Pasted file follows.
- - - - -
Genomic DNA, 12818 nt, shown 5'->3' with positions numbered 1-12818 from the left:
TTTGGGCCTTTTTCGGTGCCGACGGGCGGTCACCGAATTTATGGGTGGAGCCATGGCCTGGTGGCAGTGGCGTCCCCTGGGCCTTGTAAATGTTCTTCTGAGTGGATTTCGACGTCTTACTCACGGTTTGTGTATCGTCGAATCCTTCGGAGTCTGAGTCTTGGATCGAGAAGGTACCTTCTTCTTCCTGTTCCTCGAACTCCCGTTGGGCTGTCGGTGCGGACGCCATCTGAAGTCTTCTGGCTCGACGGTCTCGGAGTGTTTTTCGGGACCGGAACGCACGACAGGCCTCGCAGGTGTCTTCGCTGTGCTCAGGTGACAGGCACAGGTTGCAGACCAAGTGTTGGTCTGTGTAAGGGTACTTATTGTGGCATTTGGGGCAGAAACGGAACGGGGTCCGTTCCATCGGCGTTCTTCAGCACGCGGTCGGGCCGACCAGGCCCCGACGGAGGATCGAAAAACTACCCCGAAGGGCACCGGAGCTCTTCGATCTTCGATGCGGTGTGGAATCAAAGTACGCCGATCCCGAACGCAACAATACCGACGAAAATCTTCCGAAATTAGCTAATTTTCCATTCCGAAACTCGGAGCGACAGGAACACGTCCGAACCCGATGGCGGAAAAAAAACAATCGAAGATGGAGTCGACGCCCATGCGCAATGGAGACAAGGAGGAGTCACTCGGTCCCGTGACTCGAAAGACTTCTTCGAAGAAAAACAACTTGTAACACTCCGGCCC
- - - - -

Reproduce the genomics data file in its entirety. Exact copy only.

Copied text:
Genomic DNA, 12818 nt, shown 5'->3' with positions numbered 1-12818 from the left:
TTTGGGCCTTTTTCGGTGCCGACGGGCGGTCACCGAATTTATGGGTGGAGCCATGGCCTGGTGGCAGTGGCGTCCCCTGGGCCTTGTAAATGTTCTTCTGAGTGGATTTCGACGTCTTACTCACGGTTTGTGTATCGTCGAATCCTTCGGAGTCTGAGTCTTGGATCGAGAAGGTACCTTCTTCTTCCTGTTCCTCGAACTCCCGTTGGGCTGTCGGTGCGGACGCCATCTGAAGTCTTCTGGCTCGACGGTCTCGGAGTGTTTTTCGGGACCGGAACGCACGACAGGCCTCGCAGGTGTCTTCGCTGTGCTCAGGTGACAGGCACAGGTTGCAGACCAAGTGTTGGTCTGTGTAAGGGTACTTATTGTGGCATTTGGGGCAGAAACGGAACGGGGTCCGTTCCATCGGCGTTCTTCAGCACGCGGTCGGGCCGACCAGGCCCCGACGGAGGATCGAAAAACTACCCCGAAGGGCACCGGAGCTCTTCGATCTTCGATGCGGTGTGGAATCAAAGTACGCCGATCCCGAACGCAACAATACCGACGAAAATCTTCCGAAATTAGCTAATTTTCCATTCCGAAACTCGGAGCGACAGGAACACGTCCGAACCCGATGGCGGAAAAAAAACAATCGAAGATGGAGTCGACGCCCATGCGCAATGGAGACAAGGAGGAGTCACTCGGTCCCGTGACTCGAAAGACTTCTTCGAAGAAAAACAACTTGTAACACTCCGGCCC